IDEAS home Printed from
   My bibliography  Save this article

Alcohol policy harmonization and trade liberalization in the Nordic countries


  • Pasi Holm

    (Government Institute for Economic Research)


In this paper, a partial equilibrium analysis is used to evaluate consequences of a partial alcohol policy harmonization and a trade liberalization in the Nordic countries. The former will reduce alcoholic beverage taxes and the latter will increase imports of alcoholic beverages. The effects on welfare contributed by the alcohol sector depend on three factors: firstly, whether the import restriction is implemented through quota or voluntary import restriction set by the EU; secondly, how a public monopoly producing an externality generating commodity behaves, i.e. is a public firm e.g. welfare or profit maximizer?; and thirdlY, whether alcohol taxation in the EU is higher or lower than its Pigovian level in the Nordic countries.

Suggested Citation

  • Pasi Holm, 1995. "Alcohol policy harmonization and trade liberalization in the Nordic countries," Finnish Economic Papers, Finnish Economic Association, vol. 8(1), pages 17-24, Spring.
  • Handle: RePEc:fep:journl:v:8:y:1995:i:1:p:17-24

    Download full text from publisher

    File URL:
    Download Restriction: no

    References listed on IDEAS

    1. Delipalla, Sofia & Keen, Michael, 1992. "The comparison between ad valorem and specific taxation under imperfect competition," Journal of Public Economics, Elsevier, vol. 49(3), pages 351-367, December.
    2. Holm, Pasi & Suoniemi, Ilpo, 1992. " Empirical Application of Optimal Commodity Tax Theory to Taxation of Alcoholic Beverages," Scandinavian Journal of Economics, Wiley Blackwell, vol. 94(1), pages 85-101.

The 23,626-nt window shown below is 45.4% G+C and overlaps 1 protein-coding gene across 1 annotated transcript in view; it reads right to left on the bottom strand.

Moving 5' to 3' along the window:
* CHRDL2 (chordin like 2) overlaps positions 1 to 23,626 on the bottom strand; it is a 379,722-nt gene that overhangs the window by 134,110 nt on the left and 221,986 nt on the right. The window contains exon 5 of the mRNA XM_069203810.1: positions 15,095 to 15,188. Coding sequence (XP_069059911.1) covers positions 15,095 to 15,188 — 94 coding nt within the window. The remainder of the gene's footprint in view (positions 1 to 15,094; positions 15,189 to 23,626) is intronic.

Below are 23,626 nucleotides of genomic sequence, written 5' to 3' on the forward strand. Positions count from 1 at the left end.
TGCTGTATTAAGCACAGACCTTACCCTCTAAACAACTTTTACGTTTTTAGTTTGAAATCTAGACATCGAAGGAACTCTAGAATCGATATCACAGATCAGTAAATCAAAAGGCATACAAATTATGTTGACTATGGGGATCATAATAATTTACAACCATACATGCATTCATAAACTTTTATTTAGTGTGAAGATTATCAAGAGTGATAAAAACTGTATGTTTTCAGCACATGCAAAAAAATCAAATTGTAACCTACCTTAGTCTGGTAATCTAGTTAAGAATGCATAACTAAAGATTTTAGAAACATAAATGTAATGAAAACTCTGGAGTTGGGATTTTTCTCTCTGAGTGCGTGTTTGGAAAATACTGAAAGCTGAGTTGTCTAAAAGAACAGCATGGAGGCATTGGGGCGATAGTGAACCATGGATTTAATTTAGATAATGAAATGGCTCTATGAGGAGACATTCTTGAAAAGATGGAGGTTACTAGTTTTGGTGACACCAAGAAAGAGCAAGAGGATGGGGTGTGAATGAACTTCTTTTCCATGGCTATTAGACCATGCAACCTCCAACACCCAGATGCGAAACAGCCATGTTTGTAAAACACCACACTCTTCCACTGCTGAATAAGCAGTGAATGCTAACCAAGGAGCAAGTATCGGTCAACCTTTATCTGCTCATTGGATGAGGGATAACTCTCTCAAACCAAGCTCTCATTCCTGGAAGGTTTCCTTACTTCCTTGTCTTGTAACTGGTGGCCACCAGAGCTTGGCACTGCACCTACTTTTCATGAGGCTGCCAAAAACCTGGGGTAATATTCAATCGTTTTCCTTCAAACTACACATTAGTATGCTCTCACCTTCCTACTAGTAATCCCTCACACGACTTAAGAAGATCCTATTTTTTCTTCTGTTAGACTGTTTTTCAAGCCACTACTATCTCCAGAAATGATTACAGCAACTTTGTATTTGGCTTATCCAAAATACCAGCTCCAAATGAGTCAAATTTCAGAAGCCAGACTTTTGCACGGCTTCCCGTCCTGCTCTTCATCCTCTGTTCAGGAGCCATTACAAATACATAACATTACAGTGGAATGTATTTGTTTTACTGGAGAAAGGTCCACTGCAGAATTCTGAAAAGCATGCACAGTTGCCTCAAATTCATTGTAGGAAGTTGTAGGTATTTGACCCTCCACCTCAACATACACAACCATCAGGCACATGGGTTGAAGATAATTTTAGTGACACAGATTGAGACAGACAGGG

3. F. H. Hahn, 1962. "The Stability of the Cournot Oligopoly Solution," Review of Economic Studies, Oxford University Press, vol. 29(4), pages 329-331.
    4. Eldor, Rafael & Levin, Dan, 1990. "Trade Liberalization and Domestic Monopoly: A Welfare Analysis," International Economic Review, Department of Economics, University of Pennsylvania and Osaka University Institute of Social and Economic Research Association, vol. 31(4), pages 773-782, November.
    Full references (including those not matched with items on IDEAS)

    More about this item


    Access and download statistics


    All material on this site has been provided by the respective publishers and authors. You can help correct errors and omissions. When requesting a correction, please mention this item's handle: RePEc:fep:journl:v:8:y:1995:i:1:p:17-24. See general information about how to correct material in RePEc.

    For technical questions regarding this item, or to correct its authors, title, abstract, bibliographic or download information, contact: (Editorial Secretary). General contact details of provider: .

    If you have authored this item and are not yet registered with RePEc, we encourage you to do it here. This allows to link your profile to this item. It also allows you to accept potential citations to this item that we are uncertain about.

    If CitEc recognized a reference but did not link an item in RePEc to it, you can help with this form .

    If you know of missing items citing this one, you can help us creating those links by adding the relevant references in the same way as above, for each refering item. If you are a registered author of this item, you may also want to check the "citations" tab in your RePEc Author Service profile, as there may be some citations waiting for confirmation.

    Please note that corrections may take a couple of weeks to filter through the various RePEc services.

    IDEAS is a RePEc service hosted by the Research Division of the Federal Reserve Bank of St. Louis . RePEc uses bibliographic data supplied by the respective publishers.